Regardless of how long you’ve been in the supply chain and logistics industry, it’s quite likely that you’ve had an experience when something did not go as planned.

The point of this blog is to discuss how the global supply chain can experience vulnerabilities when faced with extreme weather, geopolitical challenges, temporary port closures and others.

Choke Points in Shipping

Extreme Weather

No one can control the weather, and while meteorologists can provide helpful forecasts those forecasts are not a 100% guarantee of what the weather will be like. Earlier this year, an annual outlook report of the top supply chain risks in 2024 by Everstream Analytics had extreme weather as their top risk supply chains could face this year.

The Panama Canal is a great example of how significant drought can impact the supply chain. A large amount of U.S. container traffic travels through the Canal every year and is a critical trade link for U.S. shippers that use the East and Gulf Coast ports. The Panama Canal has increased the number of daily transits to 27, while still down from the typical 36-40 daily transits, this is welcomed news for all those impacted.

On the other hand, flooding can also create challenges. Flooding can cause road closures throughout state highways and interstates, thus impacting travel times.

Additionally, last year prolonged wildfires in Canada caused 1-2 day delays for some deliveries in Chicago and New York. You might remember those eerie images of wildfire smoke lingering in parts of the U.S.

Regardless of what the extreme weather condition may be, it can still play a role in disrupting the supply chain. That’s why paying attention to weather conditions, alerts and forecasts, can help you navigate these challenges.

Geopolitical Challenges 

Whether you’re in the industry or not, you’re probably aware of the current issues out in the Red Sea, as well as the geopolitical challenges over in Ukraine and Russia.

As we’ve seen with the Red Sea, the transits through the Suez Canal have been significantly impacted due to vessels being targeted as they traveled through the Canal. This has caused vessels to divert from the Suez Canal and go around the Cape of Good Hope. This has added extra mileage to the vessels journey. Several ocean carriers have stated they have no plans to resume Suez Canal transits until the risk level in the area is not elevated.

We also have a U.S. presidential election set to occur on November 5th this year. Which, depending on the candidate who wins, potentially could create some policy changes. Typically, each candidate in the presidential election has different views on trade agreements, tariffs and foreign relations. These all play a role and can impact the cost and flow of goods imported and exported from the U.S. Additionally, the need for infrastructure improvements usually is on the radar for each candidate but the need regarding how much funding should be allocated, as well as what specific projects occur, can vary between candidates.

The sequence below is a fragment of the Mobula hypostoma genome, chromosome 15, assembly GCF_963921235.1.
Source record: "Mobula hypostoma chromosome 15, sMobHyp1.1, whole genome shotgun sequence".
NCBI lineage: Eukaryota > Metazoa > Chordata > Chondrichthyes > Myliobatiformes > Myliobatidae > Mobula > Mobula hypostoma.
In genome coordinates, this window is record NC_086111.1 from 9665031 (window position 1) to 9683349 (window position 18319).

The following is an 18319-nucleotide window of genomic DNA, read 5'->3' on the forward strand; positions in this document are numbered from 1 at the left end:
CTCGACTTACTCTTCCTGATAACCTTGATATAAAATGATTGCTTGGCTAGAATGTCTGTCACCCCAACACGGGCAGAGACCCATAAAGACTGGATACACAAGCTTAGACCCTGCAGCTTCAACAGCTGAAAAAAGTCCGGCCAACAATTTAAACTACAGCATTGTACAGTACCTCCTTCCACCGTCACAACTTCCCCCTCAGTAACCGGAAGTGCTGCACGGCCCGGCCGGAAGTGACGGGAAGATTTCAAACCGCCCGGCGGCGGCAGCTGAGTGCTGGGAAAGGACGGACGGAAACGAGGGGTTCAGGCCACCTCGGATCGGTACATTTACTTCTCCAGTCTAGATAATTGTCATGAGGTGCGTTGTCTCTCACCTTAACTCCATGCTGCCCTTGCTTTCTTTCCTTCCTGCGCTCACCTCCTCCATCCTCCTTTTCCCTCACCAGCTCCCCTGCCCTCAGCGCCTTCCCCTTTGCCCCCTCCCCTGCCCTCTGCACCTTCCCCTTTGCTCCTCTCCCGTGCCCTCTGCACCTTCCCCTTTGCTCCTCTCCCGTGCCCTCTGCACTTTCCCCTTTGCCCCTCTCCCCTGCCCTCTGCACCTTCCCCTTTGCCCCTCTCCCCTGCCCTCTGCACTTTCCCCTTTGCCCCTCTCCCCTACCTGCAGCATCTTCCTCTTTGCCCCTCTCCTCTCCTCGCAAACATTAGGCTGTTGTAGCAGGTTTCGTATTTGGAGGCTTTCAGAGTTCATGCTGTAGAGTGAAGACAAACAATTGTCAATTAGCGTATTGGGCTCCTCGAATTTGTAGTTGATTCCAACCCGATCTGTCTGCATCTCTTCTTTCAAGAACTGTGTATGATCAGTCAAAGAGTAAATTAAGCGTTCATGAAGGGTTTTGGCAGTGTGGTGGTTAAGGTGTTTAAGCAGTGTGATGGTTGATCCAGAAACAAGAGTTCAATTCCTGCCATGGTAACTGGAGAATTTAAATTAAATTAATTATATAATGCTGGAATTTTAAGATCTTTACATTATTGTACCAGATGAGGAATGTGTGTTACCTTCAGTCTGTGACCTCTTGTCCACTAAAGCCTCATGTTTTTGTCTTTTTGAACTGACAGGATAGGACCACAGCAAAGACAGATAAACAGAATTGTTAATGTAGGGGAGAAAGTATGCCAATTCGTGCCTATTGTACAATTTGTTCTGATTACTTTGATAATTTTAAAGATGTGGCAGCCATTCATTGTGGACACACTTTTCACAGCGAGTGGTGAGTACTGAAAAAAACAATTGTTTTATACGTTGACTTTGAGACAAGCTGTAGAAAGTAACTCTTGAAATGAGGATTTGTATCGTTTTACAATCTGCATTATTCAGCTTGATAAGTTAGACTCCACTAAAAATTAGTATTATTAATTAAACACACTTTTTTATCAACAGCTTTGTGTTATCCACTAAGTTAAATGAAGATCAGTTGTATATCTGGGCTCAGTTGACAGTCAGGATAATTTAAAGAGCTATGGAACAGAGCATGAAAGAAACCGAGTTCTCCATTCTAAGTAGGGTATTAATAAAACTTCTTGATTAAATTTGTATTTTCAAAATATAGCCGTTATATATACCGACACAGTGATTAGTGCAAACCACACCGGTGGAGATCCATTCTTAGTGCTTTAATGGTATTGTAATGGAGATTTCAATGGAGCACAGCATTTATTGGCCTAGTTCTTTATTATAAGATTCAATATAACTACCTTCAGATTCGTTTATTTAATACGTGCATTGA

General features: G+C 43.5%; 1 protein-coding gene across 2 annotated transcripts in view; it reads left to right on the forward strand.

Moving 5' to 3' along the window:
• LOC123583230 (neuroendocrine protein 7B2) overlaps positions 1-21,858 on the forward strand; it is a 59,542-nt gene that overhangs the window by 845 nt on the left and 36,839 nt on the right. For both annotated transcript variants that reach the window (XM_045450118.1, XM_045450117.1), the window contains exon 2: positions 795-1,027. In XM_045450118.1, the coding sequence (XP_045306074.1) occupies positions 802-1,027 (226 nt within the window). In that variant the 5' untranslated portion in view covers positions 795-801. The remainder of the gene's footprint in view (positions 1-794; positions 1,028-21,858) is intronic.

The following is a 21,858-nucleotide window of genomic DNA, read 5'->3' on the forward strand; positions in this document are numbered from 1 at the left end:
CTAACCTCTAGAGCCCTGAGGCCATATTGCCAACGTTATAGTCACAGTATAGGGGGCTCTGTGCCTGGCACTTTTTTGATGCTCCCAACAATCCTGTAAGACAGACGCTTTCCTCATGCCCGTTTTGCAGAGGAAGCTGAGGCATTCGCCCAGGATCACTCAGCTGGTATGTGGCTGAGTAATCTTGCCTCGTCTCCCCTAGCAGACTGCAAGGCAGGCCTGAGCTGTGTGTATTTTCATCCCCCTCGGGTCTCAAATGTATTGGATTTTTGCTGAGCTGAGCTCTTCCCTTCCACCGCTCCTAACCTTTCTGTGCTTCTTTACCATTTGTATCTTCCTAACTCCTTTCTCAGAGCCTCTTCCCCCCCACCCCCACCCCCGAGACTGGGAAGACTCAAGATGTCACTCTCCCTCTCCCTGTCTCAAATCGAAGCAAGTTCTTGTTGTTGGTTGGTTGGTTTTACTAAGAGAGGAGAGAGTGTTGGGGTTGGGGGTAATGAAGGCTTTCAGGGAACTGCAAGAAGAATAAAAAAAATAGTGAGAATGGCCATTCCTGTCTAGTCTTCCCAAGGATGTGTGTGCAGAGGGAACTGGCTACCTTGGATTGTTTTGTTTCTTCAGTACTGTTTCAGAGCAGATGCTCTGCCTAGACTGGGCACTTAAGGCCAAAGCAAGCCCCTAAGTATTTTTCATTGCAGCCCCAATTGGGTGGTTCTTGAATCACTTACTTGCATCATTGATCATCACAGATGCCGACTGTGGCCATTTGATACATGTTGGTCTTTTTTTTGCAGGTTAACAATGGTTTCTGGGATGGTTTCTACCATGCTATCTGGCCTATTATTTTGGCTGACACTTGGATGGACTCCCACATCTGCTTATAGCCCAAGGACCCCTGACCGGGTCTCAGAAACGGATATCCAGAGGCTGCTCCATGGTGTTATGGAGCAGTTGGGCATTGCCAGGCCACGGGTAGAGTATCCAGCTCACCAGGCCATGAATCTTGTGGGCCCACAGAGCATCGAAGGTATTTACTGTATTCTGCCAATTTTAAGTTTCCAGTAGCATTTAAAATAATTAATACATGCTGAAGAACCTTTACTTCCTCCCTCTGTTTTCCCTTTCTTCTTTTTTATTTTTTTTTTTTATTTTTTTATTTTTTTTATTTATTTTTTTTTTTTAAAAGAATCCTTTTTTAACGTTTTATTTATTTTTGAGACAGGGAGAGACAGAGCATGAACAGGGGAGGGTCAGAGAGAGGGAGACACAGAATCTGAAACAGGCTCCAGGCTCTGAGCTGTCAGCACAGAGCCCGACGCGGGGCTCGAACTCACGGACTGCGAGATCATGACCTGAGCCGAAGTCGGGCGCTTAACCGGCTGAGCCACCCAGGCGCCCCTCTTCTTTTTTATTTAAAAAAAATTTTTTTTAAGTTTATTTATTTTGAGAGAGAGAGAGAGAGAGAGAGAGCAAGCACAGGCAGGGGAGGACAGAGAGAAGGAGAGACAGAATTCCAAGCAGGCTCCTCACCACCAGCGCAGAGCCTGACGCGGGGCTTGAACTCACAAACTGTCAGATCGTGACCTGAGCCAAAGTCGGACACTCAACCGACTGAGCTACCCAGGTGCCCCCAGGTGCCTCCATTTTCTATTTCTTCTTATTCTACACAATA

It’s difficult to predict what impacts this upcoming presidential election will have on the supply chain/logistics realm, let alone the exact extent of these effects. However, it’s still important to be aware of the different outcomes and potential policy changes and how to mitigate potential impacts.

Temporary Port Closures

The most notable and recent port closure is the Port of Baltimore, which is closed indefinitely due to collapsing after a cargo ship crashed into the bridge. So far we have noticed ocean freight container rates on this to be steady and stable.

While there obviously has been impacts of this port closure, including increased travel times, things are still moving. However, something to keep in mind is the labor negotiations out on the USEC/USGC, which we feel could have more of an impact, should an agreement not be reached when the contract expires on September 31st, 2024. There is some concern that a strike could occur if that agreement is not reached.

Last year at ports in along the coast in Canada, there was a 13-day strike from July 1st to July 13th due to dockworkers failing to reach a new work contract with the BCMEA, who represents the companies involved. This strike created disruptions and bottlenecks in the supply chain and took some time for things to go back to normal.

An interesting news note to share regarding temporary port closures, six days ago, Denmark shut down their main lane in/out of the Baltic due to a mandatory test during a naval exercise where one of their missiles failed and until the booster was disable, there was a risk that the missile could launch and fly several kilometers away. That shipping lane reopened after several hours of being closed. This is worth sharing to note how unplanned things can happen without any notice or expectation of happening.

Looking Ahead

If the pandemic taught us anything, it’s the importance of having contingency plans. As well as knowing that the supply chain has vulnerabilities and how having an effective and efficient plan is important in case something does go awry. The biggest things we stress to our customers is to be aware, stay proactive and diligent, and have contingency plans in place for when things may not go as planned.

Should you have any questions regarding this, please reach out to our team today. We solve issues through mutual expectations, effective communication, and visibility tailored to your needs.

Additionally, we have our weekly market updates that can provide you with relevant freight news, updates, developments across the industry, and more.


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